Chambers Fine Art is pleased to present at Art Basel Hong Kong 2016 new works by Yan Shanchun, Fu Xiaotong and Zhao Zhao. Widely different in background and approach, the three artists are representative of the stylistic diversity of contemporary Chinese art today.
The centerpiece of the exhibition is Fu Xiaotong’s monumental installation Fierce Gale, the largest and most ambitious project of the artist’s young career. Consisting of twelve large (250 x 160 cm) sheets of hand-made Xuan paper displayed side by side in the style of hanging scrolls, Fu Xiaotong creates clouds, oceans and mountains through her obsessive technique which involves pricking the paper with a needle hundreds of thousands of times. The twelve works which make up the installation are inspired by the ancient Chinese cloud design known as Yun Qi Wen (云气纹) and each conveys a powerful dynamism that unites the separate components. This design which has evolved over many thousands of years from the Neolithic period to the Ming and Qing dynasties is an expression of the intangible energy or spirit that permeates everything in the cosmos.
Fu Xiaotong was born in Shanxi in 1976 and studied at the Tianjin Academy of Fine Arts and the China Central Academy of Fine Arts, Beijing (CAFA). It was in Beijing that she developed a strong affinity for handmade Xuan paper that has been used in China since the Tang Dynasty (618 -907). Refusing to mask the surface of the paper with pigment, she chooses to excavate its surface with a needle, carefully controlling the direction of the millions of perforations in order to achieve the desired visual effects.
Yan Shanchun has found an inexhaustible subject for his paintings in the celebrated West Lake in Hangzhou, a source of inspiration to painters and poets for hundreds of years. In the paintings from 2008-2009 included in the exhibition at Art Basel Hong Kong, glimpses of the lake and its surroundings can be seen through multiple layers of pigment which range from thin washes to thicker applications applied with a palette knife. This subtle approach yields spectacular results in the large triptych Su Causeway, in which the narrow path bisects each of the three panels, dividing them into subtly differentiated zones representing sky and water. As in certain works by Cy Twombly, the pale, scuffed surfaces allude to a surprisingly wide range of cultural and historical themes.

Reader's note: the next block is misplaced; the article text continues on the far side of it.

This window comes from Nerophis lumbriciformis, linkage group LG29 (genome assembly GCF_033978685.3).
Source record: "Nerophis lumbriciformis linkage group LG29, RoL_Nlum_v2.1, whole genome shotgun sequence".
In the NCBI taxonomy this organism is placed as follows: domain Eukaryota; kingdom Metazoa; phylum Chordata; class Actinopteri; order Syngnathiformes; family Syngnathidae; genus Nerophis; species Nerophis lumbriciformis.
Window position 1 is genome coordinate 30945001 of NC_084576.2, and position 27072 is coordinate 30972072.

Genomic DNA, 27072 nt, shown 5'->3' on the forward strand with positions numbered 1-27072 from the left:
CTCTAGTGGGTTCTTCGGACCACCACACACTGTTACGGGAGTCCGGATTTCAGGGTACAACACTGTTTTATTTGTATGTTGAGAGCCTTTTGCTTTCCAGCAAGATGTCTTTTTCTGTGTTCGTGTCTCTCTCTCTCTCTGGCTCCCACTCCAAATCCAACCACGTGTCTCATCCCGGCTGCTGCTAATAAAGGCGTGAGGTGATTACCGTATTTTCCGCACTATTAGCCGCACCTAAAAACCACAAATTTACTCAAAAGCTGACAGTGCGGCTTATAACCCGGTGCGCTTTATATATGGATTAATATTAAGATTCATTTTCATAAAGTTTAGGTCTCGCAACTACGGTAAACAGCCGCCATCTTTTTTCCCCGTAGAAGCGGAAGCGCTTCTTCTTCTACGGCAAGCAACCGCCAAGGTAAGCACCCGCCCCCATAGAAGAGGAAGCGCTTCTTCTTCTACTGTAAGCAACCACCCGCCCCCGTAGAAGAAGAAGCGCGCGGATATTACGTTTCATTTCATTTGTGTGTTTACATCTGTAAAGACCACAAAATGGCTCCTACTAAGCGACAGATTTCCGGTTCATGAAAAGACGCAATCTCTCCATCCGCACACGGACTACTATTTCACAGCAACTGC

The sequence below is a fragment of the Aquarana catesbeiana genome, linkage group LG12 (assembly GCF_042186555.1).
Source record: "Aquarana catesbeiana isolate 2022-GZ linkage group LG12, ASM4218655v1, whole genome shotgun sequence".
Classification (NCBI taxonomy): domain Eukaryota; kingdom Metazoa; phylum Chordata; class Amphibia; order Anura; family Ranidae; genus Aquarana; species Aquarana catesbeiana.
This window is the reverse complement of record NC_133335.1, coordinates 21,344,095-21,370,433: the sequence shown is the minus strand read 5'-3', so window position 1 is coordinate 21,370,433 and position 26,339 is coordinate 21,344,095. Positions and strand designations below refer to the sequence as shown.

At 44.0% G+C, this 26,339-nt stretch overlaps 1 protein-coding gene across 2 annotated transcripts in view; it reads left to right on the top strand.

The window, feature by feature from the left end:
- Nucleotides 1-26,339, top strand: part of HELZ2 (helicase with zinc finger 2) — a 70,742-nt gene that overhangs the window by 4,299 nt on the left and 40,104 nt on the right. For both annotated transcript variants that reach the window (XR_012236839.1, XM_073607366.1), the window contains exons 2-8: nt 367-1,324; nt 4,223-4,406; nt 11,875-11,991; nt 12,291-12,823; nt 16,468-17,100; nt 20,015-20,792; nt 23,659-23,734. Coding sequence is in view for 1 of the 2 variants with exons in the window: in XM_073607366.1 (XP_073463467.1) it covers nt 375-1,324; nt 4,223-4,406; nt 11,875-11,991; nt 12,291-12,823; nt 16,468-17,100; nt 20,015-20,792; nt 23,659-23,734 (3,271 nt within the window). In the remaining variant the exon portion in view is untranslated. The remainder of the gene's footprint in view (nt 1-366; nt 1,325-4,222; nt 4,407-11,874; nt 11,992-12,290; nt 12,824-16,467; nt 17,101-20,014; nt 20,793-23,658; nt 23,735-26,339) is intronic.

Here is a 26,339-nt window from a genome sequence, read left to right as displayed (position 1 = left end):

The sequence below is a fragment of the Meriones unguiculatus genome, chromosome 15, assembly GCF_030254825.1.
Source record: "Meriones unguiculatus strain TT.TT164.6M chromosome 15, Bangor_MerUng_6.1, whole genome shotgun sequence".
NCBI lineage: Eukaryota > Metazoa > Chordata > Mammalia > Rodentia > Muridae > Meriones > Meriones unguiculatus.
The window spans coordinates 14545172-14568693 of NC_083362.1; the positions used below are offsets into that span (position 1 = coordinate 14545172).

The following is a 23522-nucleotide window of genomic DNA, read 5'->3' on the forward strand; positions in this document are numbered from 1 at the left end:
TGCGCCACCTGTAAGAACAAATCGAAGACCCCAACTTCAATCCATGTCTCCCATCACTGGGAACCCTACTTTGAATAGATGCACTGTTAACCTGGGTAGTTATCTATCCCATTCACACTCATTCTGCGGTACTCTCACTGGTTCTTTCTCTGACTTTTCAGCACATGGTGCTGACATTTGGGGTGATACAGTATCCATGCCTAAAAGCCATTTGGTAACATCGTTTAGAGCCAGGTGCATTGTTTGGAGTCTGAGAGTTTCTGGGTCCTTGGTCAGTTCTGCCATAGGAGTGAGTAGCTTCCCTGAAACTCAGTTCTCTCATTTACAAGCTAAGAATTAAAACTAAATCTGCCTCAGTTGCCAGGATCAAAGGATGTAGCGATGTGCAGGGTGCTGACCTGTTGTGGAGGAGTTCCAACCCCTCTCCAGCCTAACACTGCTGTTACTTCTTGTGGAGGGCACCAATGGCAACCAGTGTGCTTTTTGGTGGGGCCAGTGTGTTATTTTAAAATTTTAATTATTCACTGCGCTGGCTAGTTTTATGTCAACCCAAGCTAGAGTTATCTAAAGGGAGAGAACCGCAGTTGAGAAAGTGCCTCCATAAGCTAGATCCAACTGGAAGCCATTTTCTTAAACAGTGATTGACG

The imagery of West Lake also permeates the new series of 40 copper plate etchings which have become the primary focus of the artist’s attention in the last three years. Using a mixture of sulfur and olive oil to etch the plates, Yan creates prints that he describes as having “a luminous, silver-print photography effect, lending the image a heavy, metallic feel similar to how I feel about the West Lake: clear, remote, tempered and classic.”
Yan Shanchun was born in 1957 in Hangzhou. After graduating from the Printmaking Department of Zhejiang Academy of Finer Arts in 1982, he turned to ink painting for a number of years before devoting most of his time to scholarly pursuits, only returning to painting just over a decade ago.
The third section of the exhibition is devoted to a new group of paintings from Zhao Zhao’s highly celebrated “Constellation” series. Inspired by a serious motor accident in 2009 in which his head cracked the car’s windshield, Zhao Zhao has utilized the resulting spider-web pattern in a succession of related sculptures, installations and paintings. In these newest paintings that are suggestive of stellar configurations as well as the movements of primitive life-forms in the ocean, Zhao Zhao transforms the violence of the original incident through the finesse of his painterly technique. With the delicacy of a miniaturist, he creates startlingly beautiful images from traumatic source material.
Zhao Zhao was born in Shihezi, Xinjiang in 1982 and graduated from the Xinjiang Institute of Arts. Moving to Beijing shortly after, he began assisting Ai Weiwei in the production of videos, an experience that was to have a major effect on his own development. Zhao Zhao’s first mature works were primarily conceptual in nature and object-based but he never lost his taste for painting, producing works that were noteworthy for their stylistic diversity and astringent humor.